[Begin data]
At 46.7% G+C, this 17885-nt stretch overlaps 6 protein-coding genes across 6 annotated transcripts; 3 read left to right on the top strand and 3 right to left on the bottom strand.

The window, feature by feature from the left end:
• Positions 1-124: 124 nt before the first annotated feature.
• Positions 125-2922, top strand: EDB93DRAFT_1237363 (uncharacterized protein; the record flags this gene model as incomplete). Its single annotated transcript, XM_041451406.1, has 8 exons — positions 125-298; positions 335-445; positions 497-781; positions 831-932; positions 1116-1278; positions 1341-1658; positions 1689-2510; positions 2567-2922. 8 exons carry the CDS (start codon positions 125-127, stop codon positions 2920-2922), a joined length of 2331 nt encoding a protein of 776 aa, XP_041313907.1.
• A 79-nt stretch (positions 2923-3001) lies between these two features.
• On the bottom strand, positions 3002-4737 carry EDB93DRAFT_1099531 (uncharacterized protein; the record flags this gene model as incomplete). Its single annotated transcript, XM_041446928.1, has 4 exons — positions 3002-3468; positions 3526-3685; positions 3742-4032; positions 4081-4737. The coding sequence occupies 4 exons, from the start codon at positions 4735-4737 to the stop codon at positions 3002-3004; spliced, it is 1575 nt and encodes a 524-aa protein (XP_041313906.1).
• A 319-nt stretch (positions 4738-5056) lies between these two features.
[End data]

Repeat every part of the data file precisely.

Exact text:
At 46.7% G+C, this 17885-nt stretch overlaps 6 protein-coding genes across 6 annotated transcripts; 3 read left to right on the top strand and 3 right to left on the bottom strand.

The window, feature by feature from the left end:
• Positions 1-124: 124 nt before the first annotated feature.
• Positions 125-2922, top strand: EDB93DRAFT_1237363 (uncharacterized protein; the record flags this gene model as incomplete). Its single annotated transcript, XM_041451406.1, has 8 exons — positions 125-298; positions 335-445; positions 497-781; positions 831-932; positions 1116-1278; positions 1341-1658; positions 1689-2510; positions 2567-2922. 8 exons carry the CDS (start codon positions 125-127, stop codon positions 2920-2922), a joined length of 2331 nt encoding a protein of 776 aa, XP_041313907.1.
• A 79-nt stretch (positions 2923-3001) lies between these two features.
• On the bottom strand, positions 3002-4737 carry EDB93DRAFT_1099531 (uncharacterized protein; the record flags this gene model as incomplete). Its single annotated transcript, XM_041446928.1, has 4 exons — positions 3002-3468; positions 3526-3685; positions 3742-4032; positions 4081-4737. The coding sequence occupies 4 exons, from the start codon at positions 4735-4737 to the stop codon at positions 3002-3004; spliced, it is 1575 nt and encodes a 524-aa protein (XP_041313906.1).
• A 319-nt stretch (positions 4738-5056) lies between these two features.